In Gang Leader for a Day, sociology professor Sudhir Venkatesh recounts his time working with the gangs and inhabitants of the Robert Taylor housing pIn Gang Leader for a Day, sociology professor Sudhir Venkatesh recounts his time working with the gangs and inhabitants of the Robert Taylor housing projects in Chicago, Illinois. The book is a look at Chicago's poorest sections during the crack epidemic. It's also a look at how underground economies work in urban settings. It's also a look at how sociology misses the humanity behind the statistics. Throughout the book Sudhir meets various gang members and slowly earns their trust to find out what really happens in gang life. By the end of the book Sudhir is introduced to a large cross-section of life in the projects and he learns that everyone involved with the projects follows the same rules of engagement that every hustler and gang leader follow. It's a worthwhile look at how a corrupt system can keep itself going hidden from even the most prying eyes. ...more
This is a great primer on the rise of collaborative culture. The book addresses how collaborative culture is changing our world. There are some very iThis is a great primer on the rise of collaborative culture. The book addresses how collaborative culture is changing our world. There are some very interesting case studies in the book including Chinese motorcycle manufacturers and Boeing. I think one of the most interesting chapters is how collaboration can be used in the workforce. The biggest problem I had with the book is that it was starting to feel outdated and it's only a few years old. I would suggest this book to any one who is interested in the subject matter, although this isn't a practical handbook on how to collaborate, but a "big think" book on what this means for the future....more
Hubert's Freaks drops the reader on the fringe of the antiquarian book market where Bob Langmuir, an obsessive book and art dealer, attempts to put toHubert's Freaks drops the reader on the fringe of the antiquarian book market where Bob Langmuir, an obsessive book and art dealer, attempts to put together a collection of material from Charlie Lucas, a former sideshow barker/performer from Times Square. Among the findings are photos from Diane Arbus and journals about running the Hubert's freak show in New York City. The winding tale that Gregory Gibson follows takes the reader from turn-of-the-century traveling shows to New York of the 1950s and 1960s, to a rare book shop in Philadelphia's Rittenhouse Square. The story itself is an interesting exploration of the current antiquarian book market and museum acquisitions. The book is worth reading just to see how museums, auction houses, and collectors interact.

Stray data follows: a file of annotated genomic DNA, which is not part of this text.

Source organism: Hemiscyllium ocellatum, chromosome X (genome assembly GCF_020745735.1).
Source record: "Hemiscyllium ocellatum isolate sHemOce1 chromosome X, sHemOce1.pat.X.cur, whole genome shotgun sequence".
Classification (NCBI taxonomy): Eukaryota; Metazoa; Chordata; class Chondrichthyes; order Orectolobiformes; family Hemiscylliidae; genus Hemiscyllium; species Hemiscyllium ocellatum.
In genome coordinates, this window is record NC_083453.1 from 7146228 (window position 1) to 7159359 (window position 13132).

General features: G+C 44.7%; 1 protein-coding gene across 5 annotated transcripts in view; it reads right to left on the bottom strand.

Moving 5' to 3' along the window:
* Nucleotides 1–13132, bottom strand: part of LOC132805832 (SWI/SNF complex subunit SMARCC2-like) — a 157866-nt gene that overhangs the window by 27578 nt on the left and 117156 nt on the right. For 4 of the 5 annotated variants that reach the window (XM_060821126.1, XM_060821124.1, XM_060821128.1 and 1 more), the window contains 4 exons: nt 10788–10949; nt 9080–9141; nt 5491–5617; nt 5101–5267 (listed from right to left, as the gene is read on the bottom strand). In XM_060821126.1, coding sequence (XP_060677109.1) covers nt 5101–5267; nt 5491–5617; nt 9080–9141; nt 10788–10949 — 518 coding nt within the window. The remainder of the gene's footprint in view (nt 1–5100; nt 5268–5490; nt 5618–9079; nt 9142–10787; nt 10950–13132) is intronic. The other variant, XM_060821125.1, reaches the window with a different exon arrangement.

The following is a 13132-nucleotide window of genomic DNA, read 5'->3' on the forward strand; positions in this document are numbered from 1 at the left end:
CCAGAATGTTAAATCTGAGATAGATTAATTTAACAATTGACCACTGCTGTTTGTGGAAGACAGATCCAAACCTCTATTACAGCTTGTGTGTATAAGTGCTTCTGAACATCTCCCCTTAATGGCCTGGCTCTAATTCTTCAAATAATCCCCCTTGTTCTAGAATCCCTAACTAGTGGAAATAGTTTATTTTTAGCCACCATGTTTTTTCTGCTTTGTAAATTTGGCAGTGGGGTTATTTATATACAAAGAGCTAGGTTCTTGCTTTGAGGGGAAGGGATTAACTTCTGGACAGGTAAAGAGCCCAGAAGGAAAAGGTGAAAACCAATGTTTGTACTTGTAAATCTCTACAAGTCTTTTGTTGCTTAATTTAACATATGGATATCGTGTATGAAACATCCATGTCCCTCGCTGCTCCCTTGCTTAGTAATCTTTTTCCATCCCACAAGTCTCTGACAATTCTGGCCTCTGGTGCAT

The writing is pedestrian and at points a little jarring. At one point the author suddenly interjects himself into the story for no reason that is important to the story of Bob Langmuir. I found the writing and the short chapters too disruptive to be completely consumed by the story of the obsessive book dealer who has a mental breakdown while trying to trace a sideshow barker's life. There was enough interesting material to keep me reading, but I never felt completely involved in the plot. It's a good read for those interested in the history of African-Americans in sideshows and the pre-Disney Times Square. ...more
The book is a young divinity graduate's attempt to identify the exact moment Generation X entered it's "dark night of the soul" and how there might beThe book is a young divinity graduate's attempt to identify the exact moment Generation X entered it's "dark night of the soul" and how there might be a possibility for a reconciliation between the traditional religious establishments and the millennial lost generation.
The book defends Gen X against the common characterizations by the baby boomers and the media that most of Gen X complains too much without a good reason (as of the writing we had no "real"wars to fight in or civil injustices to fight like the boomers). Beaudoin points out that Gen X instead had to grow up quicker than previous generations only to be met with skyrocketing costs of living and depressed wages, all of which are apt causes for a crisis in faith.
Good idea but the execution is lacking. It could have been edited a little more to have a more direct message. ...more